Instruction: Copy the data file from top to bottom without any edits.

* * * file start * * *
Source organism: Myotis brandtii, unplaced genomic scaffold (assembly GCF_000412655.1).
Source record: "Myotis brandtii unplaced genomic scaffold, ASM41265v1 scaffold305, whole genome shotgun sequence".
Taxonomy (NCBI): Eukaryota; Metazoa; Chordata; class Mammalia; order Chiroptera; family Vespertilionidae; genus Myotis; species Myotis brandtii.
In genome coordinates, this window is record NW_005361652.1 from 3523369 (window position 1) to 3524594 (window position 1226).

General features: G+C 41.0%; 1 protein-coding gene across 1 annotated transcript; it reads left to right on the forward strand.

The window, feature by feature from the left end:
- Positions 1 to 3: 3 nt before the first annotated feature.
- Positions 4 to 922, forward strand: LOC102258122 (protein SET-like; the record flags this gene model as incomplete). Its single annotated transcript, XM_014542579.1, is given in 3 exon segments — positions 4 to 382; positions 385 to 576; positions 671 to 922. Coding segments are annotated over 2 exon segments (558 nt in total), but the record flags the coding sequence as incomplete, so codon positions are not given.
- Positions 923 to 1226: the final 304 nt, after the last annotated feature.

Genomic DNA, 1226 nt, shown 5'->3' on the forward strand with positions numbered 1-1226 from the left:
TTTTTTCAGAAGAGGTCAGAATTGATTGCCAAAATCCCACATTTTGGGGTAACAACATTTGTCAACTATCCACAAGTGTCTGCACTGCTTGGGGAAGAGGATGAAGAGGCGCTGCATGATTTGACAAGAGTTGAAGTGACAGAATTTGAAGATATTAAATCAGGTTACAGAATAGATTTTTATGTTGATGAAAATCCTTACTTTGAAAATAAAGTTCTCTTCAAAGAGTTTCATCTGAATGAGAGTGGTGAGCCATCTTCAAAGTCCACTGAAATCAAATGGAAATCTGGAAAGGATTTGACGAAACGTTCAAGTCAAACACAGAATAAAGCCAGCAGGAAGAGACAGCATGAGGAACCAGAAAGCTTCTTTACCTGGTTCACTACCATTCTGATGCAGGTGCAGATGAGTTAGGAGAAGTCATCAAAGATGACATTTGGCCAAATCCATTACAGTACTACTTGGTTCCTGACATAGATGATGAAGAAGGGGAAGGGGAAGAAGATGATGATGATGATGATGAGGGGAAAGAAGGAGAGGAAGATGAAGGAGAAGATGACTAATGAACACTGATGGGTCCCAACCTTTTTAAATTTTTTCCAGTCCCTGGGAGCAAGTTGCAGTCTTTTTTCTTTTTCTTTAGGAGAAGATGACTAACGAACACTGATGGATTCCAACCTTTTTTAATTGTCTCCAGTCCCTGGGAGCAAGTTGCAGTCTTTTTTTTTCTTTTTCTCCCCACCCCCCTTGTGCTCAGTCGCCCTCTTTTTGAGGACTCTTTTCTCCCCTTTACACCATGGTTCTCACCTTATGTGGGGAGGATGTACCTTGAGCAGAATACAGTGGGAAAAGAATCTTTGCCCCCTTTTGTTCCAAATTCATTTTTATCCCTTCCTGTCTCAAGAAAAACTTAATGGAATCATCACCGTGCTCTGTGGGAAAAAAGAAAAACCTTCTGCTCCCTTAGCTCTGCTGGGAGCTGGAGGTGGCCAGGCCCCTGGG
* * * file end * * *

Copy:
Source organism: Myotis brandtii, unplaced genomic scaffold (assembly GCF_000412655.1).
Source record: "Myotis brandtii unplaced genomic scaffold, ASM41265v1 scaffold305, whole genome shotgun sequence".
Taxonomy (NCBI): Eukaryota; Metazoa; Chordata; class Mammalia; order Chiroptera; family Vespertilionidae; genus Myotis; species Myotis brandtii.
In genome coordinates, this window is record NW_005361652.1 from 3523369 (window position 1) to 3524594 (window position 1226).

General features: G+C 41.0%; 1 protein-coding gene across 1 annotated transcript; it reads left to right on the forward strand.

The window, feature by feature from the left end:
- Positions 1 to 3: 3 nt before the first annotated feature.
- Positions 4 to 922, forward strand: LOC102258122 (protein SET-like; the record flags this gene model as incomplete). Its single annotated transcript, XM_014542579.1, is given in 3 exon segments — positions 4 to 382; positions 385 to 576; positions 671 to 922. Coding segments are annotated over 2 exon segments (558 nt in total), but the record flags the coding sequence as incomplete, so codon positions are not given.
- Positions 923 to 1226: the final 304 nt, after the last annotated feature.

Genomic DNA, 1226 nt, shown 5'->3' on the forward strand with positions numbered 1-1226 from the left:
TTTTTTCAGAAGAGGTCAGAATTGATTGCCAAAATCCCACATTTTGGGGTAACAACATTTGTCAACTATCCACAAGTGTCTGCACTGCTTGGGGAAGAGGATGAAGAGGCGCTGCATGATTTGACAAGAGTTGAAGTGACAGAATTTGAAGATATTAAATCAGGTTACAGAATAGATTTTTATGTTGATGAAAATCCTTACTTTGAAAATAAAGTTCTCTTCAAAGAGTTTCATCTGAATGAGAGTGGTGAGCCATCTTCAAAGTCCACTGAAATCAAATGGAAATCTGGAAAGGATTTGACGAAACGTTCAAGTCAAACACAGAATAAAGCCAGCAGGAAGAGACAGCATGAGGAACCAGAAAGCTTCTTTACCTGGTTCACTACCATTCTGATGCAGGTGCAGATGAGTTAGGAGAAGTCATCAAAGATGACATTTGGCCAAATCCATTACAGTACTACTTGGTTCCTGACATAGATGATGAAGAAGGGGAAGGGGAAGAAGATGATGATGATGATGATGAGGGGAAAGAAGGAGAGGAAGATGAAGGAGAAGATGACTAATGAACACTGATGGGTCCCAACCTTTTTAAATTTTTTCCAGTCCCTGGGAGCAAGTTGCAGTCTTTTTTCTTTTTCTTTAGGAGAAGATGACTAACGAACACTGATGGATTCCAACCTTTTTTAATTGTCTCCAGTCCCTGGGAGCAAGTTGCAGTCTTTTTTTTTCTTTTTCTCCCCACCCCCCTTGTGCTCAGTCGCCCTCTTTTTGAGGACTCTTTTCTCCCCTTTACACCATGGTTCTCACCTTATGTGGGGAGGATGTACCTTGAGCAGAATACAGTGGGAAAAGAATCTTTGCCCCCTTTTGTTCCAAATTCATTTTTATCCCTTCCTGTCTCAAGAAAAACTTAATGGAATCATCACCGTGCTCTGTGGGAAAAAAGAAAAACCTTCTGCTCCCTTAGCTCTGCTGGGAGCTGGAGGTGGCCAGGCCCCTGGG